Get thee into darkness - That is, into a place of mourning. Persons greatly afflicted, almost as a matter of course, shut out the light from their dwellings, as emblematic of their feelings. This is common even in this country - and particularly in the city in which I write where the universal custom prevails of making a house dark during the time of mourning. Nature prompts to this, for there is an obvious similarity between darkness and sorrow. That this custom also prevailed in the East is apparent (see Lamentations 3:2): 'He hath led me, and brought me into darkness, and not into light;' Micah 8:8: 'When I sit in darkness, the Lord shall be a light unto me.' The idea is, that Babylon would be brought to desolation, and have occasion of sorrow, like a delicately-trained female suddenly deprived of children Isaiah 47:9, and that she would seek a place of darkness and silence where she might fully indulge her grief.

O daughter of the Chaldeans - (See the notes at Isaiah 47:1).

For thou shalt no more be called The lady of kingdoms - The magnificence, splendor, beauty, and power, which have given occasion to this appellation, and which have led the nations by common consent to give it to thee, shall be entirely and forever removed. The appellation, 'lady of kingdoms.' is equivalent to that so often used of Rome, as 'the mistress of the world;' and the idea is, that Babylon sustained by its power and splendor the relation of mistress, and that all other cities were regarded as servants, or as subordinate.

5. Sit—the posture of mourning (Ezr 9:4; Job 2:13; La 2:10).

darkness—mourning and misery (La 3:2; Mic 7:8).

lady of kingdoms—mistress of the world (Isa 13:19).

Sit thou silent, through grief and shame, and as mourners use to do, Job 2:13. Cease thy vaunting and insolent speeches; thou canst say nothing for thine own justification.

Get thee into darkness; thou shalt go into an obscure, disconsolate, and calamitous condition.

Thou shalt no more be called, The lady of kingdoms; the chief and glory of all kingdoms, as Isaiah 13:19, the most large, and potent, and glorious empire of the world, as thou hast been. Sit thou silent,.... Here the speech is directed again to Babylon, which used to be a place of noise and hurry, as well as famous and much talked of all the world over; but now there should be a deep silence in it, no voice to be heard, the inhabitants being gone, and no discourse concerning it; no more talked of and celebrated for its magnificence and authority, trade and riches, but buried in oblivion. It is represented as sitting in silence, either as a mourner, or as one that is free among the dead, remembered no more:

and get thee into darkness, O daughter of the Chaldeans; meaning either captivity or imprisonment, prison houses being dark; or into the state of the dead, which is a state of darkness:

for thou shall no more be called the lady of kingdoms; the mistress or governess of them, as she had been, having subdued many kingdoms and nations, and added them to her monarchy, which now would be at an end. Thus mystical Babylon, or Rome, has reigned over the kings of the earth, and has been mistress over many nations; but the time is coming when she will sit in silence, and no voice will be heard in her; and when the kingdom of the beast will be full of darkness, Revelation 17:15.

{g} Sit thou silent, and get thee into darkness, O daughter of the Chaldeans: for thou shalt no more be called, The lady of kingdoms.

(g) For shame, and hide yourself.

5. get thee into darkness] Darkness may be a symbol either of imprisonment (ch. Isaiah 42:7) or, more generally, of misery; Lamentations 3:2.

lady of kingdoms] Lit. “mistress” (Isaiah 24:2). The word is used of the queen in Jeremiah 13:18, in a connexion somewhat similar to this. Babylon is addressed as an imperial city holding the destinies of many kingdoms in her hands.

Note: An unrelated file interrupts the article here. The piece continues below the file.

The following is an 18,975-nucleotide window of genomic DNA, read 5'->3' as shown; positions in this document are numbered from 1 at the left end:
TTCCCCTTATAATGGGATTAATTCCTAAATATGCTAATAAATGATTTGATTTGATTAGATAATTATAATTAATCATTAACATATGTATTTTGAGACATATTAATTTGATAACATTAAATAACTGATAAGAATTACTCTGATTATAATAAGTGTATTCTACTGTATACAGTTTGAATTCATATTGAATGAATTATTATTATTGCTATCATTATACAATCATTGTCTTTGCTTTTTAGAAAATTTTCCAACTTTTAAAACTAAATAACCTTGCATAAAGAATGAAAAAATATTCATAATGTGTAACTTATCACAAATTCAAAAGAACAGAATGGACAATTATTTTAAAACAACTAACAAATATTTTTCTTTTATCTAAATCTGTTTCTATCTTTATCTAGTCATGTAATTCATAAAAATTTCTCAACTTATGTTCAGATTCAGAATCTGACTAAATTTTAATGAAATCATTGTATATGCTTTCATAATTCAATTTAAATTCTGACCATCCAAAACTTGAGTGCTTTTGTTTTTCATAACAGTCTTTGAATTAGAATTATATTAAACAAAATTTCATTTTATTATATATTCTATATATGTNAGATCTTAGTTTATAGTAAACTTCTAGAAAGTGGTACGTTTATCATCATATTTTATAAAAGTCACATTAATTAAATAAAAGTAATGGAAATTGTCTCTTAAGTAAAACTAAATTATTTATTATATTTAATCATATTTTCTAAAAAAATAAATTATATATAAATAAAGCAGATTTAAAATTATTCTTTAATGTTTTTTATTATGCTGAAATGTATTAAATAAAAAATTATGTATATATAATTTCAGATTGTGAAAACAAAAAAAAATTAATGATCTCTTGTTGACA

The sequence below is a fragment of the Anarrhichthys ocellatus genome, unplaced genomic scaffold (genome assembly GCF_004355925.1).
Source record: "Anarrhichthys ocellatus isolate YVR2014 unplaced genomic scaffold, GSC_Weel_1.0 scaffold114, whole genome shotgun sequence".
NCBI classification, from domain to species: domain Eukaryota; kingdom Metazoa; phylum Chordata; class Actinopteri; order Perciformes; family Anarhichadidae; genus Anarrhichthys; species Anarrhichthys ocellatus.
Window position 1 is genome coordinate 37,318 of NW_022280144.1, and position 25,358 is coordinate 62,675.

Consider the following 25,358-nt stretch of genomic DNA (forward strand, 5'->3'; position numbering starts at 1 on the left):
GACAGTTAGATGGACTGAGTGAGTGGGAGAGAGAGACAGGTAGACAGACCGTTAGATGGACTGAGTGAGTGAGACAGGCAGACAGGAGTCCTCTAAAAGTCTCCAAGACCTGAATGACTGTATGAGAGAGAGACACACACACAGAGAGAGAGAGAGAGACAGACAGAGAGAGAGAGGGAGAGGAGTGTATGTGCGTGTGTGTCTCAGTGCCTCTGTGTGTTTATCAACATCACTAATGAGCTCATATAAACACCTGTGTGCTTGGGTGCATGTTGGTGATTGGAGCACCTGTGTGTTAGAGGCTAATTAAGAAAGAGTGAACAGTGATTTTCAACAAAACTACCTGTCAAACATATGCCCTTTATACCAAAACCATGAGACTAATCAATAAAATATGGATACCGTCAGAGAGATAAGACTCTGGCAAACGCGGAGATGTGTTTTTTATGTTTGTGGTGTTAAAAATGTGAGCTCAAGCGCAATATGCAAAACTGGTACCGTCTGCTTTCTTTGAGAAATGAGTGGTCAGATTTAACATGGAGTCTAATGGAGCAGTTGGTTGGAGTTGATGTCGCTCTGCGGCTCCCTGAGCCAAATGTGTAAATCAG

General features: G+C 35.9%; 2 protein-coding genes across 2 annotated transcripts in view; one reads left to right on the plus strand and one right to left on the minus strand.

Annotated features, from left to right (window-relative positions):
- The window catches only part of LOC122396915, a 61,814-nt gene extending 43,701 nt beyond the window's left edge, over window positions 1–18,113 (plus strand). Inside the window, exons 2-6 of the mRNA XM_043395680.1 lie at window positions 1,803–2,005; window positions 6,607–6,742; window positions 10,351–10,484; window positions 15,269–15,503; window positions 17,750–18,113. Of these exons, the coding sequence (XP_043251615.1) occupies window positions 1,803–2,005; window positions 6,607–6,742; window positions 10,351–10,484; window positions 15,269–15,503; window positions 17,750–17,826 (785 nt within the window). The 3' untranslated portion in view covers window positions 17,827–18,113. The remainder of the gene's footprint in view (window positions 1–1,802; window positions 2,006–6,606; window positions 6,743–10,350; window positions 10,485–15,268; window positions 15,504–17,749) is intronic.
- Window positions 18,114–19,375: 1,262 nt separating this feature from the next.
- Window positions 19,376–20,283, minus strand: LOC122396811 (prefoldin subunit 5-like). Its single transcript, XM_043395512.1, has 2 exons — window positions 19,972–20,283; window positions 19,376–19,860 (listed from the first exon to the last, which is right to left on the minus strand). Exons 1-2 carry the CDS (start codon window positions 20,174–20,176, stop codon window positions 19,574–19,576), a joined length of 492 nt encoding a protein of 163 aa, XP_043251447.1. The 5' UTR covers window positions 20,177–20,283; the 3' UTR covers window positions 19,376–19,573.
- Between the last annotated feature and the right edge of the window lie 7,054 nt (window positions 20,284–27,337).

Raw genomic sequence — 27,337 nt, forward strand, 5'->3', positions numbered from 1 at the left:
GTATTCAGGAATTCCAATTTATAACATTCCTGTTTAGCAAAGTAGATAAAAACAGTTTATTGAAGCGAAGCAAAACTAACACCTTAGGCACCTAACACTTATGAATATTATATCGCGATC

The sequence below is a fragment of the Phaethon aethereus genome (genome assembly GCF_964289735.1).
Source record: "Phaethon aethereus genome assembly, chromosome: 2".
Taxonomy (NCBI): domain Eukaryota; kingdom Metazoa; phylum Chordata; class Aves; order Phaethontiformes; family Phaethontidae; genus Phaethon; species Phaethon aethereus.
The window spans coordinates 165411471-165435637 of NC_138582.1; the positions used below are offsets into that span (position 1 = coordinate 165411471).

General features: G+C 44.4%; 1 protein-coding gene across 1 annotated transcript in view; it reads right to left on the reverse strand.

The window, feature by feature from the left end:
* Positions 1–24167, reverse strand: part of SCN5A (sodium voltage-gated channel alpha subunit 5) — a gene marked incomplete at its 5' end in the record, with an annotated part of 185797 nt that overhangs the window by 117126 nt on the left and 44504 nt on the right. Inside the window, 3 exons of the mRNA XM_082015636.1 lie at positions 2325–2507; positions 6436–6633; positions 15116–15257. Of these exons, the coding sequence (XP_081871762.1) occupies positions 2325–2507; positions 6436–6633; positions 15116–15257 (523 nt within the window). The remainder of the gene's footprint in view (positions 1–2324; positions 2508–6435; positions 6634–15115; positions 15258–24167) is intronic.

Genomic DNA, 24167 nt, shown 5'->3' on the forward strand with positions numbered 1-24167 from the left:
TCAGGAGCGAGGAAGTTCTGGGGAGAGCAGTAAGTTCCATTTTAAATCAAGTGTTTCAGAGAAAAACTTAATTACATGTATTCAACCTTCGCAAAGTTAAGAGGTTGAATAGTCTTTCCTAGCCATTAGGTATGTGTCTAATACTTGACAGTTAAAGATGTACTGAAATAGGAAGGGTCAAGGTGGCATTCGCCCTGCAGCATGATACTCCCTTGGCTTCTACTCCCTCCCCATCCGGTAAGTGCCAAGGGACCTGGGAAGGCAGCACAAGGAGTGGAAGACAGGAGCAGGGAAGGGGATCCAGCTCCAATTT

5–7. The second strophe commences anew with an apostrophe to Babylon. The keynote is struck in the words “mistress of kingdoms.” She is threatened with the loss of her imperial power, because she has so grossly abused it by her cruelty to Israel.Verse 5. - Sit thou silent, and get thee into darkness. The second strophe begins, like the first, with a double imperative. The fallen people is recommended to hide its shame in silence and darkness, as disgraced persons do who shrink from being seen by their fellows. Thou shalt no more be called The lady of kingdoms. Babylon can scarcely have borne this title in Isaiah's time, or at any earlier period, unless it were a very remote one. She had been secondary to Assyria for at least six hundred years when Isaiah wrote, and under Sennacherib was ruled by viceroys of his appointment. But Isaiah's prophetic foresight enables him to realize the later period of Babylon's prosperity and glory under Nabopolassar and Nebuchadnezzar, when she became the inheritress of the greatness of Assyria, and exercised rule over a large portion of Western Asia. Nebuchadnezzar was, no doubt, as he is called by both Ezekiel (Ezekiel 26:7) and Daniel (Daniel 2:37), a "king of kings;" and Babylon was then an empress-state, exercising authority over many minor kingdoms. It is clear that, both in the earlier and the later chapters, the prophet realizes this condition of things (see Isaiah 13:19; Isaiah 14:4-6, 12-17; as well as the present passage). A third admonition is addressed to the forts esprits in Isaiah 46:12, Isaiah 46:13. "Hearken to me, ye strong-hearted, that are far from righteousness! I have brought my righteousness near; it is not far off, and my salvation tarrieth not: and I give salvation in Zion, my glory to Israel." All that is called in Hellenic and Hellenistic νοῦς λόγος συνείδησις θυμός, is comprehended in καρδία; and everything by which bâsâr and nephesh are affected comes into the light of consciousness in the heart (Psychol. p. 251). According to this biblico-psychological idea, לב אבּיתי may signify either the courageous (Psalm 76:6), or, as in this instance, the strong-minded; but as a synonym of לב סהזקי (Ezekiel 2:4) and לב קשׁי (Ezekiel 3:7), viz., in the sense of those who resist the impressions of the work and grace of God in their consciousness of mental superiority to anything of the kind, and not in the sense of those who have great mental endowments. These are "far from righteousness" (tsedâqâh), that is to say, they have despaired of the true, loving fidelity of Jehovah, and have no wish for any further knowledge of it. Therefore they shall hear, and possibly not without impression, that this loving fidelity is about to manifest itself, and salvation is about to be realized. Jehovah has given salvation in Zion, that is to say, is giving it even now, so that it will become once more the centre of the renovated nation, and impart its glory to this, so that it may shine in the splendour bestowed upon it by its God. We have here the side of light and love, turned towards us by the two-faced tsedâqâh, as a parallel word to theshū‛âh, or salvation. With this admonition to the indifferent and careless, to whom the salvation of which they have given up all hope is proclaimed as at the door, this prophecy is brought to a close. In three distinct stages, commencing with "hearken," "remember," "hearken," it has unfolded the spiritual influences which the fact declared in Isaiah 46:1, Isaiah 46:2 ought to have upon Israel, and resembles a pastoral sermon in its tone.